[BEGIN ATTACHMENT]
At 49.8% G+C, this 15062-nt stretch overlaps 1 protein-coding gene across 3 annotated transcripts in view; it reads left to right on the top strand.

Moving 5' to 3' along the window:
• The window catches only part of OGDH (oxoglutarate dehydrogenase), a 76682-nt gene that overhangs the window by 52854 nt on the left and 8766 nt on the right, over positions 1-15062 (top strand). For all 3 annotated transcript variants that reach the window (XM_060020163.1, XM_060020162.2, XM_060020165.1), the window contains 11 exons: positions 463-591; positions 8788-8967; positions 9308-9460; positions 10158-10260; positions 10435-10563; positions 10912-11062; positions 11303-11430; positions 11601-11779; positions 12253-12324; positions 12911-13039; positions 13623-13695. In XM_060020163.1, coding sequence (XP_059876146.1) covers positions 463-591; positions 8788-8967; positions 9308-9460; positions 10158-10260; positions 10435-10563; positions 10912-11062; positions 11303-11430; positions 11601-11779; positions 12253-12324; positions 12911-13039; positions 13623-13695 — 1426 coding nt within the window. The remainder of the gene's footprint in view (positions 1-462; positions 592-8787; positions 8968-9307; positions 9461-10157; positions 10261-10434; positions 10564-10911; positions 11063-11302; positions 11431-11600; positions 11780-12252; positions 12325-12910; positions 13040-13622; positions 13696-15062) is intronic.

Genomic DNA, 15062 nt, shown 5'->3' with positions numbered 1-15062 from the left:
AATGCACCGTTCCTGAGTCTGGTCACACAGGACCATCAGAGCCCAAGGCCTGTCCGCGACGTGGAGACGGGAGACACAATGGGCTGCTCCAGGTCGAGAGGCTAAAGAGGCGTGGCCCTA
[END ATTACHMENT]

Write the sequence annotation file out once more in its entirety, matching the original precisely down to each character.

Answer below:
At 49.8% G+C, this 15062-nt stretch overlaps 1 protein-coding gene across 3 annotated transcripts in view; it reads left to right on the top strand.

Moving 5' to 3' along the window:
• The window catches only part of OGDH (oxoglutarate dehydrogenase), a 76682-nt gene that overhangs the window by 52854 nt on the left and 8766 nt on the right, over positions 1-15062 (top strand). For all 3 annotated transcript variants that reach the window (XM_060020163.1, XM_060020162.2, XM_060020165.1), the window contains 11 exons: positions 463-591; positions 8788-8967; positions 9308-9460; positions 10158-10260; positions 10435-10563; positions 10912-11062; positions 11303-11430; positions 11601-11779; positions 12253-12324; positions 12911-13039; positions 13623-13695. In XM_060020163.1, coding sequence (XP_059876146.1) covers positions 463-591; positions 8788-8967; positions 9308-9460; positions 10158-10260; positions 10435-10563; positions 10912-11062; positions 11303-11430; positions 11601-11779; positions 12253-12324; positions 12911-13039; positions 13623-13695 — 1426 coding nt within the window. The remainder of the gene's footprint in view (positions 1-462; positions 592-8787; positions 8968-9307; positions 9461-10157; positions 10261-10434; positions 10564-10911; positions 11063-11302; positions 11431-11600; positions 11780-12252; positions 12325-12910; positions 13040-13622; positions 13696-15062) is intronic.

Genomic DNA, 15062 nt, shown 5'->3' with positions numbered 1-15062 from the left:
AATGCACCGTTCCTGAGTCTGGTCACACAGGACCATCAGAGCCCAAGGCCTGTCCGCGACGTGGAGACGGGAGACACAATGGGCTGCTCCAGGTCGAGAGGCTAAAGAGGCGTGGCCCTA